Now back to Moshe. Was he a man of words or not? In order to answer the question, Reb Nochum first has to explain some key kabbilistic ideas. Reb Nochum tells us that there are essentially two kinds of people in terms of their spiritual orientation. There are some people who are what is called מוחין דקטנים which comes from the Hebrew phrase מוח קטן which I will call small brained. And then there are people who he says have מוחין דגדולין which means big brained people. What is the difference between these two groups? It comes down to whether or not you have what is called דעת or knowledge. The small brained people don’t have it and the big brained people have it.
So then the next question is, what is this דעת that separates the big brains from the small brains. Well Reb Nochum defines people who have דעת, and this is very important, as those who understand that it is possible that when they speak, God is speaking through them.
How does God speak through people? Well according to Hassidic and Kabbilistic teaching, the shchinah is trapped in all of us. We are all God at our core. But we have layers of Ego and impurity that traps the shechinah inside of us. But as soon as we can pull away all of those layers, The shechinah starts talking through our mouth (השכינה מדברת מתוך גרונו).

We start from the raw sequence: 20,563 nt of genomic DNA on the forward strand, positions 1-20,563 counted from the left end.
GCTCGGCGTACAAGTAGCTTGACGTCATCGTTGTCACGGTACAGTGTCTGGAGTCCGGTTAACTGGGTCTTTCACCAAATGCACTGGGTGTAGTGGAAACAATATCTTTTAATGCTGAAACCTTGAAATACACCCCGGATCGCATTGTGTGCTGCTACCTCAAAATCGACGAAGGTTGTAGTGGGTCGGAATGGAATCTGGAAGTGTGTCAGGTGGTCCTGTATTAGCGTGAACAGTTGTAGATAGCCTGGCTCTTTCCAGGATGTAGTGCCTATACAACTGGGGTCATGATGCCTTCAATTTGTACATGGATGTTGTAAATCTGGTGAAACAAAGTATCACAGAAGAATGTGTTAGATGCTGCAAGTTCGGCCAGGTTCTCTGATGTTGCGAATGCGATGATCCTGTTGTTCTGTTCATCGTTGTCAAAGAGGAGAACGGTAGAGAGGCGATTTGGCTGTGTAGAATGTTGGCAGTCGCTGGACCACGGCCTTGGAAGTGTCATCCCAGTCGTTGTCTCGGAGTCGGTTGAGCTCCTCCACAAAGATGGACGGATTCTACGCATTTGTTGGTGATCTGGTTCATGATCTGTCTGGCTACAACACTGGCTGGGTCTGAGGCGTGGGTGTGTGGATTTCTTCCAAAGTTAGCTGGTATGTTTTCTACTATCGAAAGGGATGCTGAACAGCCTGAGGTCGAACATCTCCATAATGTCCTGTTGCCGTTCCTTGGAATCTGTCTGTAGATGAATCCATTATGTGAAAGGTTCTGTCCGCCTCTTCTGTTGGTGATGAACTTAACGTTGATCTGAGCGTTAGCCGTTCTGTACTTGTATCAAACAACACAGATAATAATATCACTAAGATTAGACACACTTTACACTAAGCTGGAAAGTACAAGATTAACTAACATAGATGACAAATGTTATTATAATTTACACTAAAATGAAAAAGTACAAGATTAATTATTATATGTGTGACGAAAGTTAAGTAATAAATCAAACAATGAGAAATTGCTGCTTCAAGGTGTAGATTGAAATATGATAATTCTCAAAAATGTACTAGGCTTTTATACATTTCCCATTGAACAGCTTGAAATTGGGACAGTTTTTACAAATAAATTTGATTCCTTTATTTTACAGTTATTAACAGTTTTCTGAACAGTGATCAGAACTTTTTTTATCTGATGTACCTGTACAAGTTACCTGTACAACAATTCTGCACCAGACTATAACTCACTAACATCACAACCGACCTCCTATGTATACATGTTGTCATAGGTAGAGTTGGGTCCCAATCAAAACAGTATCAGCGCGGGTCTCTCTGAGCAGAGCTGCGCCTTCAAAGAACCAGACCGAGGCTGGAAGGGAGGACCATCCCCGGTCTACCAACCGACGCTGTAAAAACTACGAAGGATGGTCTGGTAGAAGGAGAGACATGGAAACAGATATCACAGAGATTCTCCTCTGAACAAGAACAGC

This is what divides the small brain people from the big brain people. The small brain people worship God out of יראה or fear. They pray to God to avert punishment and they ask God to take care of their needs; health, parnasah, all important things but from Reb Nochum’s perspective, not ideal.
The Big Brain People on the other hand worship God so that they can strip away those layers and so they can experience the ecstasy of being egoless, having God speak through you and in a certain sense becoming G-d.
This is how we can understand how Moshe went from someone who couldn’t put together a sentence to being someone who delivered the most important speeches in history. He started off as being one who couldn’t speak and at the end of his life he was still someone who couldn’t speak. So who was speaking those important speeches on the Plains of Moav just before he died? Over Moshe’s 40 year career his brain got bigger and bigger. He now truly divested himself of his ego and everytime he opened his mouth, he mouth was moving but it was God who was talking. To some extent Moshe became God.
Now I would like to get back to Reb Nochum’s personal story. He was a Maggid. I mentioned being a maggid is difficult. You have to leave home and never really settle down. But now I think I understand Reb Nochum and what motivated him. He truly believed that wherever he was teaching, he was allowing God to speak through him. He must have craved the spiritual pleasure of transcending himself and becoming God.
On this Shabbat of דברים of speeches, I ask us all to remember that the shechinah resides in all of us. And even if we cannot perfect ourselves like Moshe or even like Reb Nochum, we can at our own level transcend our egos, go beyond ourselves and allow God to speak through us. And yes, if we do that, we can in some way become G-d!